The 1820s brought a decided shift away from the previously unhurried pace of Senate chamber floor activity. Debates over the Missouri Compromise suddenly thrust issues of slavery and territorial expansion onto the Senate's agenda. The resulting turmoil caused the body's leaders to look for ways to streamline floor procedures.
They decided that the time had come to change the way that the Senate selected its committee chairmen and members. From its earliest years, the Senate had laboriously voted separately for each chairman and each member. With the emergence of stronger political parties in the early 1820s, this slow process offered unlimited opportunities for endless partisan wrangles.
In 1823, the Senate abandoned this system in favor of allowing the presiding officer to appoint committees. At a time when the vice presidency was vacant for several years, or otherwise occupied by infirm individuals who seldom appeared in the Senate chamber, members thought of the "presiding officer" as the Senate president pro tempore—one of their own number. No one doubted that the president pro tempore would make selections satisfying to the majority.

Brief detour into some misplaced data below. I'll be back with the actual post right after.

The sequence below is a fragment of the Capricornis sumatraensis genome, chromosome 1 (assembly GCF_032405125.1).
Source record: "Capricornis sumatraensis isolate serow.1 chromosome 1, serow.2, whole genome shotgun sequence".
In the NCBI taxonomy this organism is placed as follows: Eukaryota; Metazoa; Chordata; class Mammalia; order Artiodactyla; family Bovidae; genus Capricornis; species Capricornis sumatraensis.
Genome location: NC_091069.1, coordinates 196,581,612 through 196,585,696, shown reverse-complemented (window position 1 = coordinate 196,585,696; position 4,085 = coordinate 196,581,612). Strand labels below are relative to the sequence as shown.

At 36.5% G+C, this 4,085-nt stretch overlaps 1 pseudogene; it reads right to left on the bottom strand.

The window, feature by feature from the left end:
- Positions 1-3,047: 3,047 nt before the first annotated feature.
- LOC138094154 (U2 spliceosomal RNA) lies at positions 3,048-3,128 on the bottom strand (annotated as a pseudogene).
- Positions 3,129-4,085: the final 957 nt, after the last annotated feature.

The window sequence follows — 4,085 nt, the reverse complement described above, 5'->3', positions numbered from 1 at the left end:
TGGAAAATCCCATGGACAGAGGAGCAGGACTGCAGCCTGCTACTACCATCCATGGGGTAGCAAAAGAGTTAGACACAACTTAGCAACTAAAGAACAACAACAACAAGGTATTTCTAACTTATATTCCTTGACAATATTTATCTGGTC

All of this abruptly changed in March 1825 with the arrival of a vigorous new vice president—South Carolina's John C. Calhoun (pictured), a former House member and war secretary, and active presidential aspirant. Senators immediately recognized his brilliance and its attendant dangers.
By the time he took office, Calhoun had split with President John Quincy Adams and the president's powerful ally, Secretary of State Henry Clay. He believed Adams and Clay had corruptly influenced the outcome of the 1824 presidential election, which had been decided in the House of Representatives. Allies of Adams and Clay watched carefully as Calhoun became the first vice president to make Senate committee assignments under the 1823 rules change. To no one's surprise in that bitterly partisan era, Calhoun appointed prominent administration opponents to the chairmanships of the Senate's major standing committees.
Within weeks, Adams and Clay partisans arranged for a Senate rules change. Once again, the full Senate would elect all committee chairmen and members. And, for the first time, the Senate allowed its members to appeal and reverse decisions made by the presiding officer. Never again would a vice president enjoy the power that, ever so briefly, had fallen into the hands of John C. Calhoun.
Portrait of John C. Calhoun
Niven, John. John C. Calhoun and the Price of Union. Baton Rouge: Louisiana State University Press, 1988.